The word “genius” is doubtlessly overused. Leonardo da Vinci, however, was the real deal. He showed what the human brain—albeit just one—is capable of. He was a painter, sculptor, architect, engineer, inventor, musician, scientist, mathematician, anatomist, geologist, cartographer, botanist and writer. His curiosity was voracious, and he rarely entered a field without mastering it. He is considered one of the greatest painters of all time. The Mona Lisa is the most famous painting in existence, and his Last Supper has been reproduced more often than any other work of art. He was also a technological virtuoso; he designed a helicopter, a tank, a calculator, concentrated solar power, and outlined a rudimentary theory of plate tectonics. Da Vinci was a living embodiment of the plasticity of the human mind. Like the rest of us, he was endowed with the same three pounds of lumpy grey matter, encased in a calcium shell; unlike the rest of us, he really knew how to use his 100 billion neurons.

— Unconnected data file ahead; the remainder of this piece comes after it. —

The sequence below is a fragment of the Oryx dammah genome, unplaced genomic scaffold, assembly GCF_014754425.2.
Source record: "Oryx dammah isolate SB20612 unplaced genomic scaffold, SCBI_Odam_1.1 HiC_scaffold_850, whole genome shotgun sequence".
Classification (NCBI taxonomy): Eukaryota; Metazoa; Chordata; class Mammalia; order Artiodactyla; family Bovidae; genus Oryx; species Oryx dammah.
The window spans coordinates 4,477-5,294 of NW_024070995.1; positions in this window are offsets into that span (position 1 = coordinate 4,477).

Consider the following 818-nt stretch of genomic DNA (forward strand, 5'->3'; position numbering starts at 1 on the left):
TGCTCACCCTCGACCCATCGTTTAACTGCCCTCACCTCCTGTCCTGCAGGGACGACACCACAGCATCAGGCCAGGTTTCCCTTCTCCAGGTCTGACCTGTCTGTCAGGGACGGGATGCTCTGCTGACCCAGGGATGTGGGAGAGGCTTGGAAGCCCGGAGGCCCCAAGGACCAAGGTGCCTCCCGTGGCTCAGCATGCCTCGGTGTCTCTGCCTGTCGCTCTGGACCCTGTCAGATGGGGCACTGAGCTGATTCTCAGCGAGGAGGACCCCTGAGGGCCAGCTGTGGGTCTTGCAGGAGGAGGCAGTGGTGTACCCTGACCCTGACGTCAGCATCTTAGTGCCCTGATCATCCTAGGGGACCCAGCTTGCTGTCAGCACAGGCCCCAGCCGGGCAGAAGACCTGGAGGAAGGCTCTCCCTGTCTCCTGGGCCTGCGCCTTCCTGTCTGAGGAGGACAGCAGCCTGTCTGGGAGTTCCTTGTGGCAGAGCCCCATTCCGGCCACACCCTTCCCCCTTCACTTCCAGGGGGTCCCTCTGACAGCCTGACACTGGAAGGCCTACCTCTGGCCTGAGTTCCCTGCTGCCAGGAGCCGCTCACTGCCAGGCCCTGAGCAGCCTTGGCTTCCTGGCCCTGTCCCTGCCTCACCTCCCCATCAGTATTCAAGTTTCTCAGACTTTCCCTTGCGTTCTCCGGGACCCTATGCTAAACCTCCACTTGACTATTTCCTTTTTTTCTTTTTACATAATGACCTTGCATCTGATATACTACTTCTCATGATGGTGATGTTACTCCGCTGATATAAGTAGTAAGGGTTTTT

Da Vinci was a free thinker. He addressed every subject as if it had never been touched before. He had no prejudices, and no loyalty to the status quo. For example, in the 1400s, he had the idea for a helicopter. The first operational helicopter did not exist for another five hundred years. Relatively few of his designs were constructed or even feasible in his lifetime. He made plans for machines containing metals and plastics that wouldn’t be created for centuries. He scoured the world around him and saw only opportunities. He never said: that can’t be done. The fact that nothing close to a helicopter, or a calculator, or the harnessing of solar power had ever been realized was of no interest to him. Most of us look at the world around us and say, where can I go from here? Da Vinci’s starting place was within his own imagination. His open-mindedness was not limited to science. He chose to be a vegetarian for moral reasons, an extremely rare position during his time. He believed that since it wasn’t necessary to consume animals in order to be healthy, that it was wrong to do so: “I have from an early age abjured the use of meat, and the time will come when men such as I will look upon the murder of animals as they now look upon the murder of men.” When the philosopher Peter Singer made similar claims in the 1970s, he was ahead of his time, so what does that say of Leonardo Da Vinci? He regularly bought caged birds, for sale at the local market, in order to set them free. Da Vinci’s mind was remarkably un-tethered by the mores of the society he lived in; this freedom of thought allowed him to make great leaps of discovery. He wrote in his notebooks: “There are three classes of people: those who see, those who see when they are shown, those who do not see.” Perhaps no one, before or since, has been able to see as well as Leonardo da Vinci.